Breaking down the “Digital Charter” – Part 1

May 24, 2019

Cara Zwibel
Director of Fundamental Freedoms Program
czwibel@ccla.org

 

 

 

 

In the wake of the live streaming of the massacres in Christchurch, New Zealand, Canada has joined many other nations in answering the “Christchurch call” and vowing to eliminate violent extremist and terrorist content online. But what does the proposed “Digital Charter” mean for people in Canada and our civil liberties? At the moment, the Charter appears to be entirely aspirational: we have a list of principles the government has announced but have no sense of whether, how or when those principles will be embedded in law, policy or practice.

Of the 10 Charter principles, at least one – if implemented into an enforceable law – will have a direct and significant impact on the content that Canadians can create, disseminate and access online. In other words, a very real impact on our freedom of expression which, it’s worth remembering, is protected in our Canadian Charter of Rights and Freedoms. That is a real – not aspirational – Charter with the full force of the Constitution, Canada’s supreme law. The government has said, “Canadians can expect that digital platforms will not foster or disseminate hate, violent extremism or criminal content.” On its own, a principle which sets out an “expectation” for what privately owned platforms will do has little weight, but one of the other principles promises “clear and meaningful penalties” for violations of law and regulations to support the principles.

This principle has me worried. How do we deal with hate and extremism without capturing the merely unpopular or offensive? Don’t get me wrong: I don’t spend time on neo-Nazi sites or seek out graphic acts of violence on video streaming platforms. I don’t like this kind of content and actively avoid it. But I worry about broad rules which “outlaw” some types of content and what this means for a democracy where free expression is supposed to be a fundamental freedom. Regulating expression is notoriously tricky. The sheer volume of content online and the Internet’s fundamentally global character only add to the challenges.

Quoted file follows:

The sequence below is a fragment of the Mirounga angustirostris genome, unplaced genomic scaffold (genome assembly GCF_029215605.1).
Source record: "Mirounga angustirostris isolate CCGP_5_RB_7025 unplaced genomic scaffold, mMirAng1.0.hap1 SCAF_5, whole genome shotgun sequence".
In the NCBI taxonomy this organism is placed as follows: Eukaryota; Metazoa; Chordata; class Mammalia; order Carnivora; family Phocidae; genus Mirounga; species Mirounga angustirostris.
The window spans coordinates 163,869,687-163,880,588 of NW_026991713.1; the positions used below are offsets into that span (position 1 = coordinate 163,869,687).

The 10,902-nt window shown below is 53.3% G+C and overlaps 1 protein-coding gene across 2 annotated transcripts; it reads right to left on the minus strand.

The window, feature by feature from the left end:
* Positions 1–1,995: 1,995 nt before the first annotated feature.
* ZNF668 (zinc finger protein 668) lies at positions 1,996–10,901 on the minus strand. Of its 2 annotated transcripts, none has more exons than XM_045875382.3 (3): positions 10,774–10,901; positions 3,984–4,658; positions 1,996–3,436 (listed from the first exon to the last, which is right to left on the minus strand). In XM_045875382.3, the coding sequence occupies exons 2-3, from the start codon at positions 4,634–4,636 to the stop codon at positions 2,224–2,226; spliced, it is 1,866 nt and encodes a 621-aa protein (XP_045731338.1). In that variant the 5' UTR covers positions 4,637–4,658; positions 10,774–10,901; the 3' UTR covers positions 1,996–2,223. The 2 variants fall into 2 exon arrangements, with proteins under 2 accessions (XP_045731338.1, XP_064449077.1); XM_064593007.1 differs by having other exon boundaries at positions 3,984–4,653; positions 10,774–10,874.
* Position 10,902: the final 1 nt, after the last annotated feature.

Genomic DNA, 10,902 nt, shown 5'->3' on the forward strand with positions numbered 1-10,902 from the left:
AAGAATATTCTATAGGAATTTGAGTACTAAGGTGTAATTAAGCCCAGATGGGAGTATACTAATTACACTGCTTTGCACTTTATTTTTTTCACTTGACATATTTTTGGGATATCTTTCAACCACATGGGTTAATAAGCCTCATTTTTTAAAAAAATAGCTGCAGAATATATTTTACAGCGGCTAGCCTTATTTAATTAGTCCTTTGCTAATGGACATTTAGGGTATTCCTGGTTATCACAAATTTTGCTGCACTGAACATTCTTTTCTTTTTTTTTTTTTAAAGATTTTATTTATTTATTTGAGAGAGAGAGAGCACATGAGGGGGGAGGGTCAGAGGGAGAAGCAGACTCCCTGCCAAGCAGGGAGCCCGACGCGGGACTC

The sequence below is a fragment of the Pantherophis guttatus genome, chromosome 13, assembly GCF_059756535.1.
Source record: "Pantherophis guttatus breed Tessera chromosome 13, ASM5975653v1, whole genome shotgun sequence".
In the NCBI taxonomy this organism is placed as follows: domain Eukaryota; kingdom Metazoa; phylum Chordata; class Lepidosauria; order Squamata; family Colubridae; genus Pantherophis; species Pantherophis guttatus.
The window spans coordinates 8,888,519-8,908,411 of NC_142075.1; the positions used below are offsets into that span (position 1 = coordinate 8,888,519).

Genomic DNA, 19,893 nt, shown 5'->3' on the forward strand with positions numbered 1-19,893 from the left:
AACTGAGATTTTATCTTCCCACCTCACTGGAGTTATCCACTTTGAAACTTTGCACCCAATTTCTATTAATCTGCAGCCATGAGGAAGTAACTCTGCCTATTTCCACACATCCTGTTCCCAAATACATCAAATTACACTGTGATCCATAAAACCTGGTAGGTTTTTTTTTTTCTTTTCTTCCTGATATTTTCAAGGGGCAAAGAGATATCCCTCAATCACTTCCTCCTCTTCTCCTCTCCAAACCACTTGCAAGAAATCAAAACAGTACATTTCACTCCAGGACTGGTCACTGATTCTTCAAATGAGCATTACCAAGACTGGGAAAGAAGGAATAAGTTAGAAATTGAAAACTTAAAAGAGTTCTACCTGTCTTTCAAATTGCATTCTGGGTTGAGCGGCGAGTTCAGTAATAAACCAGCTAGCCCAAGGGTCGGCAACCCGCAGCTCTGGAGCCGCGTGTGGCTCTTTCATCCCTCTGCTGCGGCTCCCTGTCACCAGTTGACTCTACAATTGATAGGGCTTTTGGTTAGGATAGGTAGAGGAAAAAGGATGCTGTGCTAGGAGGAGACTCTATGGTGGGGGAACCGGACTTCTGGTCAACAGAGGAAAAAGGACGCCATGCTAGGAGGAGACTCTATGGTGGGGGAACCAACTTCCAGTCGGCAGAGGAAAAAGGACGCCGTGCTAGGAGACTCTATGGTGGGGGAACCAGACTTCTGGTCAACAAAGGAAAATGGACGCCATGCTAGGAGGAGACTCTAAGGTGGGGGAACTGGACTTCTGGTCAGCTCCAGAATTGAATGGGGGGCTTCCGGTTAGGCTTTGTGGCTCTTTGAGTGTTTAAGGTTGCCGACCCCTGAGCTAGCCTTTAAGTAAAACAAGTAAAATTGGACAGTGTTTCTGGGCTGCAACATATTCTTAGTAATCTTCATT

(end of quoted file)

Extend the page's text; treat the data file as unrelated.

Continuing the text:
I need to know more about the kind of “violent extremism” from which Canadians can expect to be shielded. It is appalling that the massacre in Christchurch was live streamed using a social media platform, but is there a way to address that problem without also censoring other content which might have significant social value? Think of repressed minorities who suffer violence at the hands of the state. Live streaming those acts of violence might bring the world’s attention to an important issue. Consider also the impact of live streaming videos which have captured horrific acts of police brutality. Video can be an important means of holding the powerful to account. Does the government get to decide who can stream content live? Does Facebook? Should we let an algorithm determine who can be trusted to stream?

What does the government mean when it talks about “fostering or disseminating hate”. The legal definition of “hate speech” is quite narrow, and for good reason. But when most people use the term, it’s not that narrow definition they have in mind, or expect to be enforced. Our Criminal Code prohibition on hate speech (s. 319) has been held to be constitutional by the Supreme Court because it is supposed to only capture the most extreme kind of content. Even so, the legal definition is open to varying interpretations, and courts and judges frequently disagree about whether a given piece of content crosses the line. When does harsh criticism of Israel become anti-Semitism? When do strong statements of religious beliefs about the “proper” definition of marriage become hate propaganda targeting the LGBTQ community? Is the Digital Charter going to place these decisions in the hands of private platforms? If so, will those platforms be punished if, in the eyes of the government, they make the wrong call? If the answer is yes, they will certainly err on the side of censorship rather than free expression. And if dissemination is relatively clear, what does it mean to “foster” hate? Will platforms be expected to interfere in how online networks form to ensure like-minded bigots can’t find each other? If the goal of social media is to help connect people, are we now saying that some people really do need to be isolated? Our constitutionally protected freedom to associate is protected by the same Constitution which safeguards freedom of expression.

Finally, is the principle’s reference to “criminal content” a separate category, or are hate and violent extremism sub-categories of this broader theme? Are platforms responsible for deciding if content is criminal or will they only be expected to remove something which has already been the subject of a criminal conviction? State censorship is dangerous because we never know when our views, opinions or content may be deemed too offensive or harmful (or simply on the wrong end of the political spectrum) for public dissemination. Outsourcing censorship to a corporate entity accountable only to its shareholders is at least as dangerous.

With an election coming up in a few short months, the aspirational Digital Charter may make for talking points with little substance. Nevertheless, it is good to put this issue on the agenda. It is worth having a serious think about how to reconcile a strong commitment to free expression with a commitment or desire to deal with extremism online. And, when we pick our next elected representative, we should at least understand how they feel about free expression, and what they intend to do to protect and promote this right in the digital public square.